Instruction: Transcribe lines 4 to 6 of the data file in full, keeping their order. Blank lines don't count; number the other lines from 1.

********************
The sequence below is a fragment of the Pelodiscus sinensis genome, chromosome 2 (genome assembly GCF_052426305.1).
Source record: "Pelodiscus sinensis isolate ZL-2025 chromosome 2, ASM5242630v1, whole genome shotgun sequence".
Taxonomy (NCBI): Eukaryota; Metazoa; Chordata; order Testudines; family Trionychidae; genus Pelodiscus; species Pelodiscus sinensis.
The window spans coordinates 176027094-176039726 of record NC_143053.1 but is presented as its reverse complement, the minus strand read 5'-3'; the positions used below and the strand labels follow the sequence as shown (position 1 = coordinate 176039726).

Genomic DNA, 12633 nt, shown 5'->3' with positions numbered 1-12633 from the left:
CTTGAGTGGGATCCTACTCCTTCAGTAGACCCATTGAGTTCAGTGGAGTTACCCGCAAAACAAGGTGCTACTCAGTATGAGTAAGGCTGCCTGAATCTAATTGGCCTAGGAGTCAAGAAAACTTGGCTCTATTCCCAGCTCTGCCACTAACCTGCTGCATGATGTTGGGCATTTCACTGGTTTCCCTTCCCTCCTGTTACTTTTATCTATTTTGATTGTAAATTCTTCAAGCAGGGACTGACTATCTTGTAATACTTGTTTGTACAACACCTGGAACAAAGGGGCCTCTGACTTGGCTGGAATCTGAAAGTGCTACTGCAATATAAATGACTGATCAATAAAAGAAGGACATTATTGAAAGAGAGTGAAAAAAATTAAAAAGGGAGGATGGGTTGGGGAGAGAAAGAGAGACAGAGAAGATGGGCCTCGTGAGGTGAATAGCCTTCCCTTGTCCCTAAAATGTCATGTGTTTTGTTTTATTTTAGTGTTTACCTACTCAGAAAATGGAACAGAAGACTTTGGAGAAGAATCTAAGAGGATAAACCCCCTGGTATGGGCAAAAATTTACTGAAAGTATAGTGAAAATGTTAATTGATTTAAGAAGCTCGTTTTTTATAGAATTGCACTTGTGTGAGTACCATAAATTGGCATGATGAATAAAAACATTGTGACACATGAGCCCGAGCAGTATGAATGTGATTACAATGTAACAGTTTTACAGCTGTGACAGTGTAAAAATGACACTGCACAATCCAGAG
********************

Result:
The window spans coordinates 176027094-176039726 of record NC_143053.1 but is presented as its reverse complement, the minus strand read 5'-3'; the positions used below and the strand labels follow the sequence as shown (position 1 = coordinate 176039726).

Genomic DNA, 12633 nt, shown 5'->3' with positions numbered 1-12633 from the left:
CTTGAGTGGGATCCTACTCCTTCAGTAGACCCATTGAGTTCAGTGGAGTTACCCGCAAAACAAGGTGCTACTCAGTATGAGTAAGGCTGCCTGAATCTAATTGGCCTAGGAGTCAAGAAAACTTGGCTCTATTCCCAGCTCTGCCACTAACCTGCTGCATGATGTTGGGCATTTCACTGGTTTCCCTTCCCTCCTGTTACTTTTATCTATTTTGATTGTAAATTCTTCAAGCAGGGACTGACTATCTTGTAATACTTGTTTGTACAACACCTGGAACAAAGGGGCCTCTGACTTGGCTGGAATCTGAAAGTGCTACTGCAATATAAATGACTGATCAATAAAAGAAGGACATTATTGAAAGAGAGTGAAAAAAATTAAAAAGGGAGGATGGGTTGGGGAGAGAAAGAGAGACAGAGAAGATGGGCCTCGTGAGGTGAATAGCCTTCCCTTGTCCCTAAAATGTCATGTGTTTTGTTTTATTTTAGTGTTTACCTACTCAGAAAATGGAACAGAAGACTTTGGAGAAGAATCTAAGAGGATAAACCCCCTGGTATGGGCAAAAATTTACTGAAAGTATAGTGAAAATGTTAATTGATTTAAGAAGCTCGTTTTTTATAGAATTGCACTTGTGTGAGTACCATAAATTGGCATGATGAATAAAAACATTGTGACACATGAGCCCGAGCAGTATGAATGTGATTACAATGTAACAGTTTTACAGCTGTGACAGTGTAAAAATGACACTGCACAATCCAGAG